The watch industry of today boils down to marketing; it is being propped up through marketing and messaging more than it is by bold new products entering the market and shifting consumer preferences. When I say bold design move, I am talking about the introduction of the Audemars Piguet Royal Oak, which when it was introduced in 1972, it was so different that it didn’t catch on as a mainstream watch. As timeandwatches.com explains:
There was no immediate take-off for this line. The Royal Oak was the target of fierce initial criticism. Disruptive design, visible gasket and screws, integrated bracelet, exorbitant price tag: there was enough for many detractors to say that Audemars Piguet was going to be bankrupt in few months.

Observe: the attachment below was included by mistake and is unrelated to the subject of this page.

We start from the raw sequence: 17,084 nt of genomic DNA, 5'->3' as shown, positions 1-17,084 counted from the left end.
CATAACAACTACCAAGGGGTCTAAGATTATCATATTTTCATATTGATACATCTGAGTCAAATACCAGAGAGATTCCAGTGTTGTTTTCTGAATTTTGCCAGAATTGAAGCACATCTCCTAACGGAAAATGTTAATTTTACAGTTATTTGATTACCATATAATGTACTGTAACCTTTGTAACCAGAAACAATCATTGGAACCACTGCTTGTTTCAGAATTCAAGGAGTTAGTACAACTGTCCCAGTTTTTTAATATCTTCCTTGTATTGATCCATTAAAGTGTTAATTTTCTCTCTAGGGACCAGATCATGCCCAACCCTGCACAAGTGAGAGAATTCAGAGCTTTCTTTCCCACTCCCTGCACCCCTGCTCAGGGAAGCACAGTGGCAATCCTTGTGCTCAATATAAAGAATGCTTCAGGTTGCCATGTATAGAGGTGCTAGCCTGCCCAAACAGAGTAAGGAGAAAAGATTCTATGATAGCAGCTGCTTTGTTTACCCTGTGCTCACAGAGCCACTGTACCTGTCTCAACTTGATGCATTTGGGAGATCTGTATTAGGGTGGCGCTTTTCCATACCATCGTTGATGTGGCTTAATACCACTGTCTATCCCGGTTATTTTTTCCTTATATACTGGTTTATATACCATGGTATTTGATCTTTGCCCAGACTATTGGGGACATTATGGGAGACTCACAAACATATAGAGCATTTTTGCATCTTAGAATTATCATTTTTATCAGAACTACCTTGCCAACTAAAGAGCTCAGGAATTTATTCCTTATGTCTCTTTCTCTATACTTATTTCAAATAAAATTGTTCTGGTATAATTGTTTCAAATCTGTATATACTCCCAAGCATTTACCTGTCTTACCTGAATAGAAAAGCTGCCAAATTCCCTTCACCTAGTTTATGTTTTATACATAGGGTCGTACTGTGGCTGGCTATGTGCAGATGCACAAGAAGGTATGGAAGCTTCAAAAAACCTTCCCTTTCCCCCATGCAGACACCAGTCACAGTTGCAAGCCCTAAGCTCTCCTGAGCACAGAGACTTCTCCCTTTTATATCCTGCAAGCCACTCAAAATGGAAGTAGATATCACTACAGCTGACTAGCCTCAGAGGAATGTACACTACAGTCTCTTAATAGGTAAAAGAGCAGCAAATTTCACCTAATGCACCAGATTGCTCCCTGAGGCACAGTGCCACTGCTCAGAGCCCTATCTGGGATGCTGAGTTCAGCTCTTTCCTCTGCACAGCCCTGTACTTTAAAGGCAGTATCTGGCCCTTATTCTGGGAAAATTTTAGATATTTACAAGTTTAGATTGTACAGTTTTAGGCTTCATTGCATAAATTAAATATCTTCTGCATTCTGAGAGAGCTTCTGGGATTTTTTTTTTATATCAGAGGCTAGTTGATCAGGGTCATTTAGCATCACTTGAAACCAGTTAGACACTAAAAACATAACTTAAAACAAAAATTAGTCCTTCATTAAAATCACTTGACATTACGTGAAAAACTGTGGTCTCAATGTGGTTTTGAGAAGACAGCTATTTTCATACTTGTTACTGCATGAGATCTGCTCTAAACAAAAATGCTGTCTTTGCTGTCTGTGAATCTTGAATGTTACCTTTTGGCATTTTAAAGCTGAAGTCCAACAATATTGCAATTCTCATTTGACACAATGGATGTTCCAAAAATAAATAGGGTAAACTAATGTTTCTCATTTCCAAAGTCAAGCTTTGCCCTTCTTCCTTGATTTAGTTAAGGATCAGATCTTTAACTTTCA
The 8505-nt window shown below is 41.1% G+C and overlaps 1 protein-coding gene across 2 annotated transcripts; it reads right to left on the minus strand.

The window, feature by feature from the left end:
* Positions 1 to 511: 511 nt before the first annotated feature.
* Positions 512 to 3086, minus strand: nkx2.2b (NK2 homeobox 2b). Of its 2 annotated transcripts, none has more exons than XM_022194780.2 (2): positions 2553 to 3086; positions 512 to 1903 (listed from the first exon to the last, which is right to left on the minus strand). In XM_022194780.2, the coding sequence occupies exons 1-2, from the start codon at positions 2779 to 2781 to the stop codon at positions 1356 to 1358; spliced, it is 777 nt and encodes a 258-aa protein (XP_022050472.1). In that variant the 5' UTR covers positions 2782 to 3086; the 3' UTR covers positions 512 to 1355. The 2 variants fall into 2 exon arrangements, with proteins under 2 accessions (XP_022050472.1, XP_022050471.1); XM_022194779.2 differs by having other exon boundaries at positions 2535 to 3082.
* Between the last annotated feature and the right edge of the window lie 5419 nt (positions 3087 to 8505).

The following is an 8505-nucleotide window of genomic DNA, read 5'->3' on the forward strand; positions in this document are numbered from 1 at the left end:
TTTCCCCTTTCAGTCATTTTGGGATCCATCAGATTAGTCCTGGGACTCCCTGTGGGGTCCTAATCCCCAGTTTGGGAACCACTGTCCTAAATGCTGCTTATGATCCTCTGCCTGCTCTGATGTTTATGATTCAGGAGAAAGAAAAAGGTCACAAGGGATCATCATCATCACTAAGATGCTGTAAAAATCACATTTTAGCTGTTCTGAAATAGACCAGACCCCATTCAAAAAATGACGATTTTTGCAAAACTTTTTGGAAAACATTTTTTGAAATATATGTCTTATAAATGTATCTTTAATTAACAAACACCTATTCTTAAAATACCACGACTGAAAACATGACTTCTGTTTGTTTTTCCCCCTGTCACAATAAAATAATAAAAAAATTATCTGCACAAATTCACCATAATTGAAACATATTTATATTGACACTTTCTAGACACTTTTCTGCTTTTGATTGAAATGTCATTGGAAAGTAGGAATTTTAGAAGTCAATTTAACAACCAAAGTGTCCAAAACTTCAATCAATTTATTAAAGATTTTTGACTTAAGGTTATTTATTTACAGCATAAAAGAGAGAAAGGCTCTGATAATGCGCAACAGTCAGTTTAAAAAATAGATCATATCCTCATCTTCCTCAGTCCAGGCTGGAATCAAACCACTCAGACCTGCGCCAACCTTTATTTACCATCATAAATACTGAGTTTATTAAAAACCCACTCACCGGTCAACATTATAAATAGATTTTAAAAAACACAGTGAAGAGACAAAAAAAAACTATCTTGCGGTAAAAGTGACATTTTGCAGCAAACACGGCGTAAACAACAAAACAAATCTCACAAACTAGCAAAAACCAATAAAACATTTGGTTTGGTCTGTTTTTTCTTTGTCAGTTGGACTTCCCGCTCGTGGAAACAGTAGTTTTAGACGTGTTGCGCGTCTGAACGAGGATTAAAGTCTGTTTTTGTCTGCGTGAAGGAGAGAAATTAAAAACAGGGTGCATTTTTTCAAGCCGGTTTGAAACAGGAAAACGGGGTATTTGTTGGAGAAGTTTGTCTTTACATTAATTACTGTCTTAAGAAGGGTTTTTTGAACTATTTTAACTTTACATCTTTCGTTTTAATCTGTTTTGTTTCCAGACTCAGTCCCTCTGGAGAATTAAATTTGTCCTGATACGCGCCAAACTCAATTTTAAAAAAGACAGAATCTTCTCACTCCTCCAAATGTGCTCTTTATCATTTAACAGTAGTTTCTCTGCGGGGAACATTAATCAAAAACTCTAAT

Today the Royal Oak is known as one of the most desired icons. This is what I mean by “bold move.” Making changes to mechanical movements, or in-house movement production, or new materials will never create an icon, only temporary marketing fads. Design is literally the last frontier that has a chance to once again shift consumer preferences in the mechanical watch industry.
Thank you to watch designer Mark Carson for his contribution of ideas to this article.